"A lot of times we have kids that start with us and they really aren't able to communicate what their needs are with us until the end of camp. And I've had parents say that they wouldn't talk at all until she came to camp and then she was able to tell her mom about her feelings about her dad that had passed away," Andersen said
Meanwhile, Jennifer says she's already benefited from the program by finding new friends.
"We're definitely going to stay in touch and maybe get together sometime," Huisenga said.

Monday, October 29, 2012

HSUS Preps for Animal Rescues from Hurricane Sandy

October 29, 2012

Hurricane Sandy Threatens People, Pets

The HSUS preps for rescues, urges animal owners to be ready for "Frankenstorm"
The HSUS's Animal Rescue Team
  • A male deer on the beach was disoriented as Hurricane Sandy drew near. He ran the wrong way: into the ocean. The HSUS
For the latest information on pet-friendly emergency shelters and other local resources, stay in touch through The HSUS's Twitter feedand Facebook page. (No need to have your own Twitter or Facebook account to see the updates.)
Hurricane Sandy is aimed at the East Coast of the United States, on a course to become a storm of historical proportions. If you haven't already made a plan for your pets, or if you're evacuating, be sure to take your pets with you.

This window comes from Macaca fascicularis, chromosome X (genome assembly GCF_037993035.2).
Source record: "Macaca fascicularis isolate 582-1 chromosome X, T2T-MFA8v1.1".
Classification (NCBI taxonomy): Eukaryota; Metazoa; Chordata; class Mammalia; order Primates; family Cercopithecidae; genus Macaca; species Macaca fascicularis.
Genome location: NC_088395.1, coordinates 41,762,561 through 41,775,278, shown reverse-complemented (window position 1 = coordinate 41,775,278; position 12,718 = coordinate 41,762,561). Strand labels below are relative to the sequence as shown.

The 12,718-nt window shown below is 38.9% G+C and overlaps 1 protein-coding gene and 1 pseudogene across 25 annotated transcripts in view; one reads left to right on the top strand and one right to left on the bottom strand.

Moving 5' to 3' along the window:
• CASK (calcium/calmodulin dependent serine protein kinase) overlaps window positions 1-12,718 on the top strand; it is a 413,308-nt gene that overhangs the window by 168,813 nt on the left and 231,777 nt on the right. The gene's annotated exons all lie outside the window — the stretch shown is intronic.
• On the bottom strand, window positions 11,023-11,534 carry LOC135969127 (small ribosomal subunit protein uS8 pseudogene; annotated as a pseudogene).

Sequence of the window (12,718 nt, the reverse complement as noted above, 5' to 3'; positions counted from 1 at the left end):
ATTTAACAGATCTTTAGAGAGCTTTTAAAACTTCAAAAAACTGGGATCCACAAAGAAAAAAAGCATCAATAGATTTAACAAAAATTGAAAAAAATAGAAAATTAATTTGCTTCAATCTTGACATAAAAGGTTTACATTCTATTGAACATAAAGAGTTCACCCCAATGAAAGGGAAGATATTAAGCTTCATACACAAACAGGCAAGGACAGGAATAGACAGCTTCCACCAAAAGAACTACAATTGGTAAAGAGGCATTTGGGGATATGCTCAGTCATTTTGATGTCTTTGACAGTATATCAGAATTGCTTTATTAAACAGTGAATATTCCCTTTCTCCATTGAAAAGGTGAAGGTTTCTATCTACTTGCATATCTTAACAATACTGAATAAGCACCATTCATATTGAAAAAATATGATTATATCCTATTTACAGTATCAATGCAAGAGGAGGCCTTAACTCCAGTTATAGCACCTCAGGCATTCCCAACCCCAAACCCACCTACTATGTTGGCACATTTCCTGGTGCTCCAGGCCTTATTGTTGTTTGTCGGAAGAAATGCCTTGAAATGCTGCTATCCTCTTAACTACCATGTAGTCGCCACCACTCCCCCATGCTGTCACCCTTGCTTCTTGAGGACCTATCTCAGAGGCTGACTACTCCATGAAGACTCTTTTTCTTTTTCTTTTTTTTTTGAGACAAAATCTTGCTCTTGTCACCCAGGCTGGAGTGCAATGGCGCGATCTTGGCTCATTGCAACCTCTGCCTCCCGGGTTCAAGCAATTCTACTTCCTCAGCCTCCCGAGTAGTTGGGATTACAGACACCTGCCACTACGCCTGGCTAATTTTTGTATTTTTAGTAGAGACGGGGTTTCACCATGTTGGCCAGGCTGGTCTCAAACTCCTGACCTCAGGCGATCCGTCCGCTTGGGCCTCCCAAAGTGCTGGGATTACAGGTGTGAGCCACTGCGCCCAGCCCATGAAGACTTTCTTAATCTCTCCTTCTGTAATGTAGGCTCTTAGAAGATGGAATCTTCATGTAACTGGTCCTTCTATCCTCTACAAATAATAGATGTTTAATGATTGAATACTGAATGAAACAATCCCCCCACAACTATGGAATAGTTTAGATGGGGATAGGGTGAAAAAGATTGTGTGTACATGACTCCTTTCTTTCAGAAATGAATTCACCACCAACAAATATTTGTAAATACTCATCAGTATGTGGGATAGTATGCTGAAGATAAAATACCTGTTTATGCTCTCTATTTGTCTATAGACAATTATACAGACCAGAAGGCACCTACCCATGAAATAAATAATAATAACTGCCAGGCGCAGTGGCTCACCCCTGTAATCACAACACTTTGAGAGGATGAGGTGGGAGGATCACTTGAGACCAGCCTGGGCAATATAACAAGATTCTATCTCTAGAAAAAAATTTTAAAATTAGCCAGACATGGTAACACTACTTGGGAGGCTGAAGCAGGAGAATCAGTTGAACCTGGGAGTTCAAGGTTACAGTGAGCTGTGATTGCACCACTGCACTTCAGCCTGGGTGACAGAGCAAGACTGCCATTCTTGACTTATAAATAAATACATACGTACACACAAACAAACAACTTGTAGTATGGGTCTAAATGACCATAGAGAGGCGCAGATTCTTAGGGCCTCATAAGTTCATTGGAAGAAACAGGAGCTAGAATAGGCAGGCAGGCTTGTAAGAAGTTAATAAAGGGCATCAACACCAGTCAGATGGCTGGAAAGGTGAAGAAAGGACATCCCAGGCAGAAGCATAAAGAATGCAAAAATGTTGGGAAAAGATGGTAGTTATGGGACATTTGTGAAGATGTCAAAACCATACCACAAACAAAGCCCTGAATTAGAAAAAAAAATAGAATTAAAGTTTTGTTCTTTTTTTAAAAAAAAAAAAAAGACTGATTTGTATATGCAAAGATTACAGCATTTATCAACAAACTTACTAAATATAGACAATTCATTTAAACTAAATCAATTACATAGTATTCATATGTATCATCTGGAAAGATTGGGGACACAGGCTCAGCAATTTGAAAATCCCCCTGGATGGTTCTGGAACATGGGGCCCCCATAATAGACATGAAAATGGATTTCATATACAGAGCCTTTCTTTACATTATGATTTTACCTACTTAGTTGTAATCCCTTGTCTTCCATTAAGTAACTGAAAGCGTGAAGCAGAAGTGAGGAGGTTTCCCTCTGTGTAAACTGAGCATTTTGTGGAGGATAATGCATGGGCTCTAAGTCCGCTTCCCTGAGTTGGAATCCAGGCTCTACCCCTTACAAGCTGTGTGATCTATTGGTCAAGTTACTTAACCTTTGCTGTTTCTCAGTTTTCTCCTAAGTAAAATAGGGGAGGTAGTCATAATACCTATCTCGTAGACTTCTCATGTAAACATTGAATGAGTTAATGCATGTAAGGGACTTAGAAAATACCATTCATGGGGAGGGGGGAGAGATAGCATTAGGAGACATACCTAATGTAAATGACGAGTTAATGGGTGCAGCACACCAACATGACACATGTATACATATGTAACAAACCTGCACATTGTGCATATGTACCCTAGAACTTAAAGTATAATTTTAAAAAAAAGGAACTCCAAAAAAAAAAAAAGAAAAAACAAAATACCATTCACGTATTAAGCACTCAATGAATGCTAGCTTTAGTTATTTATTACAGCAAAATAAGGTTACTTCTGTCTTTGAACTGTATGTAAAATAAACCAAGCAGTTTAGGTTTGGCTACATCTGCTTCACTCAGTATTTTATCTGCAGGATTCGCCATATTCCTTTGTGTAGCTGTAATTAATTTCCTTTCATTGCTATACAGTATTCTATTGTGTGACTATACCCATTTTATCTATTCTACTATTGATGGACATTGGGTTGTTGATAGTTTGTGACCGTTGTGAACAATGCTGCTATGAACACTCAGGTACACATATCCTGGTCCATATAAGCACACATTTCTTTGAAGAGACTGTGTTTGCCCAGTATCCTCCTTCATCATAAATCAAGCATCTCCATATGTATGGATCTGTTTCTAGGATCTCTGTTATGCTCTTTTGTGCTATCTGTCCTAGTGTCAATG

The HSUS's Animal Rescue Team is assembling staff and equipment for disaster response and is poised to help stricken communities in the Mid-Atlantic and Northeast. Please make an emergency donation to support our disaster relief efforts.
Here4Adam profile
Here4Adam RT @ASPCA: Is everyone doing okay? Please let us know if we can help with shelter locations and safety tips! #Sandypets41 seconds ago · reply · retweet · favorite
5 new tweets
gedy08 profile
gedy08 Don't let your pets drink out of puddles, the storm flood waters may be toxic! #Sandypets@lorenridinger @nataliaroks32 seconds ago · reply · retweet · favorite
4 new tweets
6 new tweets
Eaglerae profile
Eaglerae RT @Wash_Humane: A huge thanks to our staff & volunteers who are making sure that every animal is safe and cared for! #SandyPetspic.twitter.com/vL5QYIqJ36 seconds ago · reply · retweet · favorite

The HSUS's state directors have been in action already, helping local shelters, staffing a Unified Operations Center, advising pet-friendly polices at human shelters, and reminding everyone to include pets during evacuations.
On a beach in New Jersey, a deer confused by storm preparations ran into the ocean (see photos above). A caring person, Eric Walsh, pulled the deer from the surf, but the deer lacked the strength to move inland.
Our New Jersey state director, Kathleen Schatzman, rounded up wildlife rehabilitators, the Montmouth County police, and New Jersey's Associated Humane Societies. Through a combined effort the buck was tranquilized and removed from the beach, for perhaps the first animal rescue of the storm.